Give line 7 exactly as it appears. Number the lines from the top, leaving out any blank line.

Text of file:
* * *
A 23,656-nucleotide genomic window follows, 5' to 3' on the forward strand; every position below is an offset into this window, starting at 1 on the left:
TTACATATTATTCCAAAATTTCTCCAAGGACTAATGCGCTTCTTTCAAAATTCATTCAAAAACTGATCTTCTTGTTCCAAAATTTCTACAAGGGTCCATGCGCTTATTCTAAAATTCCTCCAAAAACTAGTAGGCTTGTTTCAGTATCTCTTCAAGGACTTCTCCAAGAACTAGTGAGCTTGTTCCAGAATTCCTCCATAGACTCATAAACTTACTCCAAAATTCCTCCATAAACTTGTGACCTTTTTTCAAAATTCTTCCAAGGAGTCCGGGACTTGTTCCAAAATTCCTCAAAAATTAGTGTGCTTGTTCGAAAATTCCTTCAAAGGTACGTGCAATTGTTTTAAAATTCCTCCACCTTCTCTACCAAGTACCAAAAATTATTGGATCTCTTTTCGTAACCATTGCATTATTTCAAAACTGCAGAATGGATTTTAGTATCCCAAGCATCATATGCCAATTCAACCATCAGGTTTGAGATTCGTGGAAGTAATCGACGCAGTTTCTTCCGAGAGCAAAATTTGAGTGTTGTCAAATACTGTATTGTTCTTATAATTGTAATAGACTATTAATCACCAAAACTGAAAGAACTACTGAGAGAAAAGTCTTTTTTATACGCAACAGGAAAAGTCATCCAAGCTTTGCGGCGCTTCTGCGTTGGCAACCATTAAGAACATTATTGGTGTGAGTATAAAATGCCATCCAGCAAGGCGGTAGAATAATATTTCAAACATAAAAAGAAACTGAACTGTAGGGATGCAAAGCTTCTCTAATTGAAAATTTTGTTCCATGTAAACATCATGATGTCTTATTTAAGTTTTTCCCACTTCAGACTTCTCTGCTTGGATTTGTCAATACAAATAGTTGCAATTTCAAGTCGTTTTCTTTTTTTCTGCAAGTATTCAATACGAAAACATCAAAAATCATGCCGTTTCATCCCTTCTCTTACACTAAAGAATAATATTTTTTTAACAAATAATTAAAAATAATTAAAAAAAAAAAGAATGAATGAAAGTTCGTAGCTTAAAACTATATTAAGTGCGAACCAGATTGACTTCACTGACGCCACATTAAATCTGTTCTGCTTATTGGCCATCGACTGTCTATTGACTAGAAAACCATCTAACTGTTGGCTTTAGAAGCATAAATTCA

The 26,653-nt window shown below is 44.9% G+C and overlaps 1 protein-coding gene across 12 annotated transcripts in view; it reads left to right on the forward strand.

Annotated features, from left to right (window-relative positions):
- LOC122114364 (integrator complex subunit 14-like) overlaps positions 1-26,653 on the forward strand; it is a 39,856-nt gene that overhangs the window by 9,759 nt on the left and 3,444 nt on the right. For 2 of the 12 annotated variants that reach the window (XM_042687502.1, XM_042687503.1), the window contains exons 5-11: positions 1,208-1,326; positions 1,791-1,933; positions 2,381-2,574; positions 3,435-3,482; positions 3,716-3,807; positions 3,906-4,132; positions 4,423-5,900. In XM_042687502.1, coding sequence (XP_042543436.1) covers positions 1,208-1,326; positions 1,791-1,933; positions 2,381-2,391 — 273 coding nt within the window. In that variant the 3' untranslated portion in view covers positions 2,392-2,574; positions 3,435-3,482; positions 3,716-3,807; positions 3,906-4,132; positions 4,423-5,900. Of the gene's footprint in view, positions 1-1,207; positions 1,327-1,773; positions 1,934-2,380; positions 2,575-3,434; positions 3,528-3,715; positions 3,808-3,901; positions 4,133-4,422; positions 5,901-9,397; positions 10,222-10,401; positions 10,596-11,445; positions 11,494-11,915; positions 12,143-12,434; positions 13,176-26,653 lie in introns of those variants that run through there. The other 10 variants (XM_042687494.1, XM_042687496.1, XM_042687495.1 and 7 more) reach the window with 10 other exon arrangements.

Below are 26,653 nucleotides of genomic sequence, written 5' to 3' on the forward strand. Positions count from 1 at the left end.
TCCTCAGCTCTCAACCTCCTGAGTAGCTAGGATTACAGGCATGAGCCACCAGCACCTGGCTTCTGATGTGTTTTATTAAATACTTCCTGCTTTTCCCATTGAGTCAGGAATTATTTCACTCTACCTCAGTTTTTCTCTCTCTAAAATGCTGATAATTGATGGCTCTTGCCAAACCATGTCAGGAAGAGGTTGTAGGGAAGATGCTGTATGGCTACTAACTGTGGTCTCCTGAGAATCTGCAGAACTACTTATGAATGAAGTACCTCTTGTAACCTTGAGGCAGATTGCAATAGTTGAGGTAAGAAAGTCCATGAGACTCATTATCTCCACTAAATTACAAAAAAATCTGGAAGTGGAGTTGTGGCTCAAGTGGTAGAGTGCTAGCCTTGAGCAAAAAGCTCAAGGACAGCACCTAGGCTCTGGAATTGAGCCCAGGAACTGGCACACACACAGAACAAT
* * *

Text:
TCCTCAGCTCTCAACCTCCTGAGTAGCTAGGATTACAGGCATGAGCCACCAGCACCTGGCTTCTGATGTGTTTTATTAAATACTTCCTGCTTTTCCCATTGAGTCAGGAATTATTTCACTCTACCTCAGTTTTTCTCTCTCTAAAATGCTGATAATTGATGGCTCTTGCCAAACCATGTCAGGAAGAGGTTGTAGGGAAGATGCTGTATGGCTACTAACTGTGGTCTCCTGAGAATCTGCAGAACTACTTATGAATGAAGTACCTCTTGTAACCTTGAGGCAGATTGCAATAGTTGAGGTAAGAAAGTCCATGAGACTCATTATCTCCACTAAATTACAAAAAAATCTGGAAGTGGAGTTGTGGCTCAAGTGGTAGAGTGCTAGCCTTGAGCAAAAAGCTCAAGGACAGCACCTAGGCTCTGGAATTGAGCCCAGGAACTGGCACACACACAGAACAAT